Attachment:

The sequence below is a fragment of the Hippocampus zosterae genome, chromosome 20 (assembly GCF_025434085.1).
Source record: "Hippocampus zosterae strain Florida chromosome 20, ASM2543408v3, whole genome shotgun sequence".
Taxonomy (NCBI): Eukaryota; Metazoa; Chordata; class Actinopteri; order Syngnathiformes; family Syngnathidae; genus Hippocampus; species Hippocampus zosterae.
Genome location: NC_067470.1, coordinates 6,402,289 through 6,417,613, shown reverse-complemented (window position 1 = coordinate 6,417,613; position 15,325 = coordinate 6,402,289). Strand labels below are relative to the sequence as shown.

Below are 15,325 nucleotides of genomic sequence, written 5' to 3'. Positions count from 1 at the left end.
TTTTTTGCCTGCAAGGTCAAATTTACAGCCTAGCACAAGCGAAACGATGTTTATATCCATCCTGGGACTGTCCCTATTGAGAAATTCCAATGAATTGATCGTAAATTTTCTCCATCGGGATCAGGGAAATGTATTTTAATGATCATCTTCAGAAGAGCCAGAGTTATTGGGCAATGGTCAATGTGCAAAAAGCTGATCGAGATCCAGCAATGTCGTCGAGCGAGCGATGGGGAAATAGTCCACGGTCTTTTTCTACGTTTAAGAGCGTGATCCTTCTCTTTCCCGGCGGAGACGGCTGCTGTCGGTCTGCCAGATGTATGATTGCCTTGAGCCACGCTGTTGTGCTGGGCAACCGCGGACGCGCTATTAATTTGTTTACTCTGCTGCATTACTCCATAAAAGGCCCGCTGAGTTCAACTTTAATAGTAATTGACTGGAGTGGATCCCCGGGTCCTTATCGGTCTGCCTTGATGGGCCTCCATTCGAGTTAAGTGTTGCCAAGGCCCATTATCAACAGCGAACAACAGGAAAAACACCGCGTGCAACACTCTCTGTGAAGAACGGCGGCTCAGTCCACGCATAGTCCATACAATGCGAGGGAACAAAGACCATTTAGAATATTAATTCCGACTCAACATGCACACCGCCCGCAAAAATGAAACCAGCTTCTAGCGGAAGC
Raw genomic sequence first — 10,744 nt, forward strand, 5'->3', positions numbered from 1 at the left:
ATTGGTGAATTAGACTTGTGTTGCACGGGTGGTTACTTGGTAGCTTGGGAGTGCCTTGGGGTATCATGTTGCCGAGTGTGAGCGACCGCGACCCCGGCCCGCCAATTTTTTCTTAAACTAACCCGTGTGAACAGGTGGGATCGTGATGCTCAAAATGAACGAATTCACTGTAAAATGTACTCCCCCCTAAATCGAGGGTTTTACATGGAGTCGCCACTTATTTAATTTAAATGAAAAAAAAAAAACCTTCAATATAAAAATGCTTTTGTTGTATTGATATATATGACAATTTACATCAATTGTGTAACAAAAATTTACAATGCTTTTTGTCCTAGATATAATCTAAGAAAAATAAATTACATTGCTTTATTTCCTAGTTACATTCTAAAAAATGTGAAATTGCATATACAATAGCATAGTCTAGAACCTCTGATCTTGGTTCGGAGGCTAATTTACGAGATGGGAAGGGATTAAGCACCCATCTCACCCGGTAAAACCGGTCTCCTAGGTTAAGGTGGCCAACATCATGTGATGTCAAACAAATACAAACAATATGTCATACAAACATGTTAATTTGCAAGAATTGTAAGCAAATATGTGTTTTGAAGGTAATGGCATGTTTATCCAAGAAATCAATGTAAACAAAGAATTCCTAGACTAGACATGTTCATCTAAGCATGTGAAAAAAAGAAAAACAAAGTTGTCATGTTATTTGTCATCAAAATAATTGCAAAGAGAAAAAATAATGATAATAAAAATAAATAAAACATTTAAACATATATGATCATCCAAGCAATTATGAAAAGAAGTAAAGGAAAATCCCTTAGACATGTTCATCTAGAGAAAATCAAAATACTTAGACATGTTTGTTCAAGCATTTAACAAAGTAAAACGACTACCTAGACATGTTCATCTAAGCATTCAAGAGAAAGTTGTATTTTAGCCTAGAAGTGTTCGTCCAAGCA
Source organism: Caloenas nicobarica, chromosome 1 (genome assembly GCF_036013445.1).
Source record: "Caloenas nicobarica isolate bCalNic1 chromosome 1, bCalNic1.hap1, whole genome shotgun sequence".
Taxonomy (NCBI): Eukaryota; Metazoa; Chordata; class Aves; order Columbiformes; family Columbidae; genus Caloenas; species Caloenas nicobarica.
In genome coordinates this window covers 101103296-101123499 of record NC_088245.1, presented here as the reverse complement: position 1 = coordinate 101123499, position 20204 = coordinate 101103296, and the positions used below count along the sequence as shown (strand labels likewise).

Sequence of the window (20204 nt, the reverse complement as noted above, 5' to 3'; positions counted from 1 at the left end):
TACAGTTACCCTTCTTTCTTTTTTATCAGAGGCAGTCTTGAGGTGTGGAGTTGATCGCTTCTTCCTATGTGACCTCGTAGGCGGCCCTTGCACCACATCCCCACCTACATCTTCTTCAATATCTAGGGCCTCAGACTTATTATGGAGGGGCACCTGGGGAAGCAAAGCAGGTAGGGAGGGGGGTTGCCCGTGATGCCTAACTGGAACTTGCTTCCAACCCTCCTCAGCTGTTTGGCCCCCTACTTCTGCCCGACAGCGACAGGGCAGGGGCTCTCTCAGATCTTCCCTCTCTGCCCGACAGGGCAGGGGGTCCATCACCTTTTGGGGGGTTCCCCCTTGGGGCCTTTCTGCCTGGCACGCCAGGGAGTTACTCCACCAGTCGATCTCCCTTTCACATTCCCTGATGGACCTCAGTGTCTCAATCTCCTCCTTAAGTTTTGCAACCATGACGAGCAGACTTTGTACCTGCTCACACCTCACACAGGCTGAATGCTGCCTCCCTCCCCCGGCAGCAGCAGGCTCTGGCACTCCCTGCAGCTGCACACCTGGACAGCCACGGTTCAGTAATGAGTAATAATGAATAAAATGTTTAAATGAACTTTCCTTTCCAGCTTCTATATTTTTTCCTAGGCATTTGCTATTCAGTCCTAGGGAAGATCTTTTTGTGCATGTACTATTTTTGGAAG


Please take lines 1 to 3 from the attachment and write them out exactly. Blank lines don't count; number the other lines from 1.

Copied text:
The sequence below is a fragment of the Hippocampus zosterae genome, chromosome 20 (assembly GCF_025434085.1).
Source record: "Hippocampus zosterae strain Florida chromosome 20, ASM2543408v3, whole genome shotgun sequence".
Taxonomy (NCBI): Eukaryota; Metazoa; Chordata; class Actinopteri; order Syngnathiformes; family Syngnathidae; genus Hippocampus; species Hippocampus zosterae.